Indeed she has. While attending New York City's New School, Lockhart befriended classmates and future major-label recording artists Bilal and Robert Glasper, with whom she recorded a batch of songs later to be released as The Tiombe Lockhart Bootleg #1. One track from those early sessions that garnered Lockhart underground buzz was the metaphorical ode to booze "Mr. Johnnie Walker."
After a failed recording deal with Elektra Records and other prospects in perpetual ebb and flow, Lockhart arrived at a crossroads. "What was happening in my life was that I was fed up," she explains. "I had been signed, and I was wondering, 'Why isn't this happening?'" But following an NYC Slum Village show in 2003, a chance meeting with Waajeed would shift the tectonic plates of her world. While he was impressed with her bootleg and wanted to include her on the PPP project, she was skeptical of his cliché claims of being a producer. Providence ultimately came via Fed Ex. "He sent me the beat... with a check," recalls Lockhart.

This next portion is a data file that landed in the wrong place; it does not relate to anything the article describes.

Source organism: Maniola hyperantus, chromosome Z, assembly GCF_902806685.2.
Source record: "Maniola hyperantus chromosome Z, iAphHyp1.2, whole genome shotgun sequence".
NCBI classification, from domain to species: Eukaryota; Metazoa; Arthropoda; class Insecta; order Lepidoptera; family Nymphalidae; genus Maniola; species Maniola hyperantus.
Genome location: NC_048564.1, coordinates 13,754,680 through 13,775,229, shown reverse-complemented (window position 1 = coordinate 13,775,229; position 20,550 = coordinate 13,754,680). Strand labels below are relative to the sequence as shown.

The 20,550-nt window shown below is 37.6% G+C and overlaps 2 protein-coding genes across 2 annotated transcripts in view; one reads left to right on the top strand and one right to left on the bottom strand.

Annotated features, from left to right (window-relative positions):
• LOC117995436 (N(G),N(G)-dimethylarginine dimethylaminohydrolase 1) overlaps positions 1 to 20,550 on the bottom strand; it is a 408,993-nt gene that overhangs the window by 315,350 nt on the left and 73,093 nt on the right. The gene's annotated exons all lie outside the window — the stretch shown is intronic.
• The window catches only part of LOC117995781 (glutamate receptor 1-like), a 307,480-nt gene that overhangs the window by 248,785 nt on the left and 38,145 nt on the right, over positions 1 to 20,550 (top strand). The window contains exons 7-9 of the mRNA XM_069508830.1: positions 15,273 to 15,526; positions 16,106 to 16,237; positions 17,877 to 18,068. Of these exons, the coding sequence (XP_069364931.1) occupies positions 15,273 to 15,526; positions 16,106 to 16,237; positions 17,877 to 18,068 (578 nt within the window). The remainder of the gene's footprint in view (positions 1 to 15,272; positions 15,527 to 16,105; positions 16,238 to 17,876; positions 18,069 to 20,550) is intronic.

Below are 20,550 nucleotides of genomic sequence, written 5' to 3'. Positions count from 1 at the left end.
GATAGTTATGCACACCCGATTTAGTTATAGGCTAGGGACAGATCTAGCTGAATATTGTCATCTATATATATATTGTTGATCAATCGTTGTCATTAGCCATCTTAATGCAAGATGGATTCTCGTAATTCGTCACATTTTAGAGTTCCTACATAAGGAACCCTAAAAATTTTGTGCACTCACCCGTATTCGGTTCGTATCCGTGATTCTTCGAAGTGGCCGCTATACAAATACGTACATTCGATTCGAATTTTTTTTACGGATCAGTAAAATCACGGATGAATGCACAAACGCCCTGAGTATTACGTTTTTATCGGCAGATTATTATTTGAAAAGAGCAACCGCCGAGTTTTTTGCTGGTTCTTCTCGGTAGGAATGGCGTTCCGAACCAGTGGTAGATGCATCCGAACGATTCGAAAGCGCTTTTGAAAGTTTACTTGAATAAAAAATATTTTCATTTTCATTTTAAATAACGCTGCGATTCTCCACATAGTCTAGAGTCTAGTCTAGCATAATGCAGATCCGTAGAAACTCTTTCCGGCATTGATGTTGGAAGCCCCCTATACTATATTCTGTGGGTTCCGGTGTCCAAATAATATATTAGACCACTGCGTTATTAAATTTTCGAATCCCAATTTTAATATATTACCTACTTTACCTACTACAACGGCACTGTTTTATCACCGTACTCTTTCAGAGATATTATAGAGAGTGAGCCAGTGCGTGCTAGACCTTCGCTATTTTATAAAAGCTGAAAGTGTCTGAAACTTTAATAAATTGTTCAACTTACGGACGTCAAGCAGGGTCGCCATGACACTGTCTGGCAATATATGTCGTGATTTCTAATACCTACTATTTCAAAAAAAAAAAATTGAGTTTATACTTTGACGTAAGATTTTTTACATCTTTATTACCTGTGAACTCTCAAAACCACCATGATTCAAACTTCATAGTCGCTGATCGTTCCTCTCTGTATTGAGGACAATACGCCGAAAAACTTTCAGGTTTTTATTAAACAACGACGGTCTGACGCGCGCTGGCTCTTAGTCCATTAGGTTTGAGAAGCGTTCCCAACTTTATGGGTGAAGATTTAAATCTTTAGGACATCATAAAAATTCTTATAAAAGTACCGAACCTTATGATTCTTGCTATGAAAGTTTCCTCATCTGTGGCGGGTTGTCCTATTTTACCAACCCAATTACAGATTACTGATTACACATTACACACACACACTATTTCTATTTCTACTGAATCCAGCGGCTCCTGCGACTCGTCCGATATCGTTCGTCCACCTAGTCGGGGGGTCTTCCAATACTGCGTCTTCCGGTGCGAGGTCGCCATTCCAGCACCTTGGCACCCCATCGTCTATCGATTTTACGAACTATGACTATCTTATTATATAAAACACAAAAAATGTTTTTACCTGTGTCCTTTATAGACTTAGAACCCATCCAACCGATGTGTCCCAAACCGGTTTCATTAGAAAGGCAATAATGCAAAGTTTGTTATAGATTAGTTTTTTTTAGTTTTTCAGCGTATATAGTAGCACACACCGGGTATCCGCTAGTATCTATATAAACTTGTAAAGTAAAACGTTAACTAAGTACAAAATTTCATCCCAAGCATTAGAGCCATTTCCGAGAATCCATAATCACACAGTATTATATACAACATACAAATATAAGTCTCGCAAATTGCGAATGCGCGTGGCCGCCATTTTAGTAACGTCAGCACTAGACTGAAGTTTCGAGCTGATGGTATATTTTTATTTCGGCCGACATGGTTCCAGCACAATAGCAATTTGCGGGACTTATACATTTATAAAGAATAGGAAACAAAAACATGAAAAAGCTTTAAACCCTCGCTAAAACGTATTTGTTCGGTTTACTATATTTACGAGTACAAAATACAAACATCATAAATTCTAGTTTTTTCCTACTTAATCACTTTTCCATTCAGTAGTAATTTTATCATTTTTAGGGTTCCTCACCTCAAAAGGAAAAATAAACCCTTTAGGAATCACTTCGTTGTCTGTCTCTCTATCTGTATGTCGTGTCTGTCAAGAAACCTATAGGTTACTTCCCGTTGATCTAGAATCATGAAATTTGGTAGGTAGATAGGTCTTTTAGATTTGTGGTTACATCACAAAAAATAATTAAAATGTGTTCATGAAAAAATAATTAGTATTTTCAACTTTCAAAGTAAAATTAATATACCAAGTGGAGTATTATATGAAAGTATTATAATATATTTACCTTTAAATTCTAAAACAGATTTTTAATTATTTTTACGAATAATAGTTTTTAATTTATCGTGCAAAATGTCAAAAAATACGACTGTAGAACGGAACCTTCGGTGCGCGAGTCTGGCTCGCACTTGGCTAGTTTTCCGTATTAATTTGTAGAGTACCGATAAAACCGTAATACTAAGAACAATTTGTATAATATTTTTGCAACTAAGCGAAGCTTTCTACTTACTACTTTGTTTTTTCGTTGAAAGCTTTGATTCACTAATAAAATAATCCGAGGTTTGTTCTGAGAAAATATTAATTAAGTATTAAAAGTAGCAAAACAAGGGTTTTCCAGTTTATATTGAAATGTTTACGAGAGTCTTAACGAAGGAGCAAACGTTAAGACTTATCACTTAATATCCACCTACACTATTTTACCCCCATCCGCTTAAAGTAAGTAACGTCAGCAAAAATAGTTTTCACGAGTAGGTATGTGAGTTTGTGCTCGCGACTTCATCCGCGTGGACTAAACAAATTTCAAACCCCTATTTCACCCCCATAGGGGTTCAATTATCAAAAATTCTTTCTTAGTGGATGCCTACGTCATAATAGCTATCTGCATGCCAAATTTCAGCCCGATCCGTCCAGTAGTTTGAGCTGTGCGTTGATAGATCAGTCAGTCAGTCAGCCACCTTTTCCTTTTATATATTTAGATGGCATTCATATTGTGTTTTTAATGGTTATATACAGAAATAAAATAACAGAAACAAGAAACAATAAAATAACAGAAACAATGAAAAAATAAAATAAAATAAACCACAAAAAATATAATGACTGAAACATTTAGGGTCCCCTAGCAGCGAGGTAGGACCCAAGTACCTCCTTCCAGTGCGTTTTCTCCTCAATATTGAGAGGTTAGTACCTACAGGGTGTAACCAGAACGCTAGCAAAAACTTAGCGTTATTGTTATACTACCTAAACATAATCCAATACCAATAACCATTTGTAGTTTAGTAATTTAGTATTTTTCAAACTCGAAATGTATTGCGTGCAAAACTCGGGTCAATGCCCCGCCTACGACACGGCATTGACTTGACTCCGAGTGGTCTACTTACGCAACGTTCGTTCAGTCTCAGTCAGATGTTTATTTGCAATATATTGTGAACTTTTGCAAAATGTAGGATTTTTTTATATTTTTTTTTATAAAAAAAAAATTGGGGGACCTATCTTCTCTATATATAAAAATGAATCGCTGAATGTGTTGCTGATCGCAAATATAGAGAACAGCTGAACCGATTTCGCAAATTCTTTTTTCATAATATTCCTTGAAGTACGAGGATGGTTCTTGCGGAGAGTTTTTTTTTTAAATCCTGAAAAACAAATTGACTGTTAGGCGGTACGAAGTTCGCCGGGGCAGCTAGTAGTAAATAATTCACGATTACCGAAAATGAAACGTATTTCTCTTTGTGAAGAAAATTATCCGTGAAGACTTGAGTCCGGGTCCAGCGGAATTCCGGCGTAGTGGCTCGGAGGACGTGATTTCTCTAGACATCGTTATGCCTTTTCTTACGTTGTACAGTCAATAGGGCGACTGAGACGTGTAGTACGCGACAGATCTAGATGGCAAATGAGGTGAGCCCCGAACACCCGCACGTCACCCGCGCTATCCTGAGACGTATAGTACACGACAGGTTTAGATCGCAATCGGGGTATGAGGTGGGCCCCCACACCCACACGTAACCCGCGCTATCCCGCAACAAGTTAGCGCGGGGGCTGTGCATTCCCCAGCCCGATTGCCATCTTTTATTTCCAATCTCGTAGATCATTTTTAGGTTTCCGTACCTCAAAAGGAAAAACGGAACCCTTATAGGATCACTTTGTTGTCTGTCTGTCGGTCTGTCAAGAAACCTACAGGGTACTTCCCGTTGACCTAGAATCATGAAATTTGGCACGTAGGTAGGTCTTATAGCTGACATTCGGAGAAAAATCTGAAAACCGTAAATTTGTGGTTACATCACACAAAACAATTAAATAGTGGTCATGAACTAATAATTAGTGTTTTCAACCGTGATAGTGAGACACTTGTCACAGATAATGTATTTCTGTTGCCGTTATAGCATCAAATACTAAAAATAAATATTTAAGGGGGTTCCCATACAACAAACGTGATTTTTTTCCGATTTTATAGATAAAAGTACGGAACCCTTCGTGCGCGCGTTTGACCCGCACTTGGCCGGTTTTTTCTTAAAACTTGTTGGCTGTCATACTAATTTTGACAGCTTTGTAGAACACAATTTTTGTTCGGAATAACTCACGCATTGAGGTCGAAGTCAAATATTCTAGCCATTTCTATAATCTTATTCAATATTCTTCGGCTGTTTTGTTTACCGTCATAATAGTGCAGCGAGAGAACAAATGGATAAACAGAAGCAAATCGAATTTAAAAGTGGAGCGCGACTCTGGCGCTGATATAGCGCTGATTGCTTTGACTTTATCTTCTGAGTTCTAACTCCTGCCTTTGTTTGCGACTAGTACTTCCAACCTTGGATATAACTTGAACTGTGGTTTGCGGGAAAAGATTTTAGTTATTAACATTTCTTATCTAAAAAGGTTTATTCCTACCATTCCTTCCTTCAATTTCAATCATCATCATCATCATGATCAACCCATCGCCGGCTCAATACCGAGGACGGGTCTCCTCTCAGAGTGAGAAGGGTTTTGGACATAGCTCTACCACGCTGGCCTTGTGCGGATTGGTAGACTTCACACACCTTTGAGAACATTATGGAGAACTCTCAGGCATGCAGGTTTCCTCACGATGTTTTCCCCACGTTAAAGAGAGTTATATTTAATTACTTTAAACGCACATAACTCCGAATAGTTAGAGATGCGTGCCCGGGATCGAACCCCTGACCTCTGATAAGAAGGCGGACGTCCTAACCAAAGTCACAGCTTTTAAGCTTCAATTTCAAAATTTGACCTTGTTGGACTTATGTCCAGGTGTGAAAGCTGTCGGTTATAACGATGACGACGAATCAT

Too Hot to Handle
Following the success of Triple P, Lockhart encountered some resistance to her rock and roll spirit. "I feel like a lot of people could not handle what I was doing," she muses. "The reaction was kind of like 'Aw, she's drunk.' And I'm like, are you fucking kidding me?! Iggy Pop is one of the greatest performers of all time! He's bloody and missing teeth when he walks off stage!"